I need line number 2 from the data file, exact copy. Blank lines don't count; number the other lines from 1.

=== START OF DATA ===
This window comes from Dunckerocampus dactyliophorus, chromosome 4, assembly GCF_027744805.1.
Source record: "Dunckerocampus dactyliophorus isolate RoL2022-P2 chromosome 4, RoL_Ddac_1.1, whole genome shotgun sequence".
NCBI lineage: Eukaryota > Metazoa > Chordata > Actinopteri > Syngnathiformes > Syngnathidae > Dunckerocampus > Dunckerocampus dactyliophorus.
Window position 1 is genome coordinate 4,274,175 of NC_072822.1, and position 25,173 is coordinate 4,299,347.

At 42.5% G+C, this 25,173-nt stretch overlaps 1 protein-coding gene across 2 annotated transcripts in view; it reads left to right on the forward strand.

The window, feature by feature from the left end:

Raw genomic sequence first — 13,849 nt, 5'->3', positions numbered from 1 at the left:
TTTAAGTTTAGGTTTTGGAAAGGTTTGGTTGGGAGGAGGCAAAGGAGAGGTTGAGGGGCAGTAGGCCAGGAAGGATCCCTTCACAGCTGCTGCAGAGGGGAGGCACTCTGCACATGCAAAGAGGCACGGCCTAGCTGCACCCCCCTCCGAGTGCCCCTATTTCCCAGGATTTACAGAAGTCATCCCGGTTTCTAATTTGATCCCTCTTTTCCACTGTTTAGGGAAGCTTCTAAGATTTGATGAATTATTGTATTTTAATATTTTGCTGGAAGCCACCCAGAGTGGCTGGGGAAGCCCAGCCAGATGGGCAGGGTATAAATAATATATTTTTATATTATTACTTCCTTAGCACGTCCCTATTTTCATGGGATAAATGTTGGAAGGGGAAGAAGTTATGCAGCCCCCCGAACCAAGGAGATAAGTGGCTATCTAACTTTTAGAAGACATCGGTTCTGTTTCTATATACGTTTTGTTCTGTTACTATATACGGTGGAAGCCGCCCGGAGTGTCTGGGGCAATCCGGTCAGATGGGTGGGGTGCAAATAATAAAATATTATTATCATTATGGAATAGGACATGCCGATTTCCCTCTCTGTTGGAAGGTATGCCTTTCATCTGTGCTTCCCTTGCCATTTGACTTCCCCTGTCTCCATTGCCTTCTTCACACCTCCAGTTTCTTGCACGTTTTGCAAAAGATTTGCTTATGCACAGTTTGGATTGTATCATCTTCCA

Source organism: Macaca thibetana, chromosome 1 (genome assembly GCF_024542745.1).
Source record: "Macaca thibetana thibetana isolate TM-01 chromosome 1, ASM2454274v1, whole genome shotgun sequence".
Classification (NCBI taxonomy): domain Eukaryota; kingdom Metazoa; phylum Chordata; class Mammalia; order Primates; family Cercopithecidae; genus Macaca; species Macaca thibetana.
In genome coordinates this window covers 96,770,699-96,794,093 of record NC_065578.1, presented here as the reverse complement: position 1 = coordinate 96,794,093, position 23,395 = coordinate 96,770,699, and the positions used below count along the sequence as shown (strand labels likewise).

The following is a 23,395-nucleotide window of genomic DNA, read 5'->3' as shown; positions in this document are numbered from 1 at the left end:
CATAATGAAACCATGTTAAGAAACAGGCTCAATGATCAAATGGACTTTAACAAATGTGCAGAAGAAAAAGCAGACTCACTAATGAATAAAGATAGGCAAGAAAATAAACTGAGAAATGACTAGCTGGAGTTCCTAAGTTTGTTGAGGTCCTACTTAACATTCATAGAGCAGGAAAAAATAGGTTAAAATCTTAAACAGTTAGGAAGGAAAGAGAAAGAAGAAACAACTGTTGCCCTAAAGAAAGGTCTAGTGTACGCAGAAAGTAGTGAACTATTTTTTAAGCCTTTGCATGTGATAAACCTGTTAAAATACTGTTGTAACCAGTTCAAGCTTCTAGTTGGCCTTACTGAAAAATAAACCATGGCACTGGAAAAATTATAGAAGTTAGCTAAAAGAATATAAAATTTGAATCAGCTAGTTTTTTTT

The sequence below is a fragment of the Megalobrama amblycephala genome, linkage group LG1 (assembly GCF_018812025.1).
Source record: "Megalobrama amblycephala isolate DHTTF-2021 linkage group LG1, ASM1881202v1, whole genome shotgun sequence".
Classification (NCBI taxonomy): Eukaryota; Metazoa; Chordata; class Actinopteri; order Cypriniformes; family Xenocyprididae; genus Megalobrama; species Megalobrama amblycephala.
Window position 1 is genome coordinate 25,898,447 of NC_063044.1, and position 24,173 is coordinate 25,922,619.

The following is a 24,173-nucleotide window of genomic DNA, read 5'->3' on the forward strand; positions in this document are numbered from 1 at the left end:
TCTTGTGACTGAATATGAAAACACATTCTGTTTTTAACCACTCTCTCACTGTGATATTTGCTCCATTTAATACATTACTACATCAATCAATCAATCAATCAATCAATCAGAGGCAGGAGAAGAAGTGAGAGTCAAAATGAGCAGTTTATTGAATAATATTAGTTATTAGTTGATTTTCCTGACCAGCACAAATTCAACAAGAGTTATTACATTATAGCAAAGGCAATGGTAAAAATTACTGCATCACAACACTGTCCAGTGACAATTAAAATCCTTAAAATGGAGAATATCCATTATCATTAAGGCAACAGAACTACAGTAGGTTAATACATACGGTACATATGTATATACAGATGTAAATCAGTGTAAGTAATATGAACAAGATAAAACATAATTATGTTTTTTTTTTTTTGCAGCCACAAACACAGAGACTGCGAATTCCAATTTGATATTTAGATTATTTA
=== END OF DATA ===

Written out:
Source record: "Dunckerocampus dactyliophorus isolate RoL2022-P2 chromosome 4, RoL_Ddac_1.1, whole genome shotgun sequence".